|TIME:||Morning. (Lights: ambers)|
|SCENE:||Same as prologue with such changes as a lapse of 22 years will suggest. The changes are of an improved kind. Trees much larger, vines etc.|
|DISCOVERED:||Deacon Jasper up at gate.
Hannah seated at bench L. with pan of vegetables which she is preparing.
Enter R.U.E. Judge Driscoll, now about 60 years
I tell you, York Driscoll, it's the only way. Dawson's Landing had a similar experience you may remember some years ago, and the remedy applied then was effectual. It must be tried again.
It seems mighty hard to make the innocent suffer for the guilty. There's not a servant of mine but I believe to be perfectly honest.
(At R. of table)
You are all here?
All 'cept Chambers, Marse Howard.
No – no – you needn't include him, I won't have him suspected.
(Jasper bows and retires a little L.)
I reckon you understand we are searching for a thief, who for a long time has been most persistently robbing the houses of our citizens. Now we know the culprit is right here in our midst.
(Preparing note book)
(Turning to Jasper)
Now Deacon Jasper, we hear from you first.
I don't know nothin'.
Ha! Ha! We are coming at it.
(Judge and Howard rise and show astonishment.
Did Chambers tell you she was here?
She hyar how? Marse how?
Sure enough some at the meeting said it was a woman.
(Going up R.3.E. Exits R.U.)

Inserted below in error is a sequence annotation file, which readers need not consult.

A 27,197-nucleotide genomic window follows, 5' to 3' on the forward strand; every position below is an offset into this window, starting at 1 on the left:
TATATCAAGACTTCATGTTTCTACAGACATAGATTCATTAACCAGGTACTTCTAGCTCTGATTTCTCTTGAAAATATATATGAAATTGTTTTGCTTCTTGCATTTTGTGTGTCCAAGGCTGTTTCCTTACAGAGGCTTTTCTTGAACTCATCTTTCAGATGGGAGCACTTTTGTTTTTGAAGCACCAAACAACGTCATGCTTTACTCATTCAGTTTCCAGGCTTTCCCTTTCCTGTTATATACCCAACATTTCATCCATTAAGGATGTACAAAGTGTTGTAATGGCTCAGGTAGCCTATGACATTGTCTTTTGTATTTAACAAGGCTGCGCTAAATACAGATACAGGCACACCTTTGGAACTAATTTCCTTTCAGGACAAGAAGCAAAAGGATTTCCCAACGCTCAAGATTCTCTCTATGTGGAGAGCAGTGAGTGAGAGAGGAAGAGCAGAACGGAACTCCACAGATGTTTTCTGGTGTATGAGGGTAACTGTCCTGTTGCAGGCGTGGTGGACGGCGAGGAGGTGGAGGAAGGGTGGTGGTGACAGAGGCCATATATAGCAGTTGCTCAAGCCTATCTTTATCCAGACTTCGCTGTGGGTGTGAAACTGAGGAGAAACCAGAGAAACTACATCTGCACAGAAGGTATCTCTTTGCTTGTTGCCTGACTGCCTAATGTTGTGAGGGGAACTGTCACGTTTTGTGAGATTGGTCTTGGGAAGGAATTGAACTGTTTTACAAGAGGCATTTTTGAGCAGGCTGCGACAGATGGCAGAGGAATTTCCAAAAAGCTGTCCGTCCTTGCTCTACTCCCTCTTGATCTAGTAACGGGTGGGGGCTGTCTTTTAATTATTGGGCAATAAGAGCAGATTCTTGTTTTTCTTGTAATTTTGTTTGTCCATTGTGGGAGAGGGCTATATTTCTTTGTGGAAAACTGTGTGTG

(Exit Jasper and Eph R.U.E.)
(Driscoll going L. to women and men)
You can return to your duties.
(Exit Hannah and slaves L.2.E.)
Now this looks like business. And York you must allow no sentiment for that boy Chambers to interfere with your duty as a citizen.
(Enter Wilson R.U.E. Comes down C.)
What's the matter with Wilson?
That's so, I never thought of him. Say Pudd'nhead, did you say you knew Roxy was back here at the landing?
No, I didn't say so, but I did know it though.
Well now, why in thunder didn't you mention it at the meeting?
Because I wasn't asked. Do I understand you to say, that you believe Roxy is the thief you're after?
I am afraid circumstances justify it, yes.
Now, was there ever such a – a – I don't know what to call you Pudd'nhead.
By the eternal, York, if I don't believe Pudd'nhead is smelling out a case. Do you propose to defend her, Dave?
No, 'taint that Pembroke. I am not even vouching for Roxy's honesty, that is altogether, not as a general thing. To tell the truth I know her to be rather a light fingered party, at least was some years ago. But I reckon the whole thing's outlawed now.
Oh! a trifling matter, when one comes to consider it at this distance. It was just after you gave her her freedom Judge, about fifteen or sixteen years ago now, I reckon wasn't it? She lingered about here for a spell doing odd chores for the boys. I was one of her customers. She did my washing. Best washerwoman I ever had too, by the way, only she was wasteful. I got to notice that my bosoms and dickeys and such became fewer and fewer the longer she had the handling of them, until one day I was compelled to remonstrate.
And you were fool enough to believe that?
I didn't say better, I said more entertaining Judge.
More entertaining then.
I reckon it's all a matter of disposition and taste, but for my part I like a lie. That is an unusual lie. One that has a flavor. One of proportion and dignity. Just such a lie as Roxy's. A kind of tell the truth or trump; but get the trick.
Were you sure they were yours?
(Judge and Howard laugh)
(Goes up R.C. and looks off R.U.)
(Enters Patsy D.L.F.)
(Howard goes R. back of table and joins Patsy up L.C.)
Tom's coming down on this boat too, Aunt Patsy.
Yes, got a letter from him last night.
(Go up C.L.)
Hey, what's mighty strange.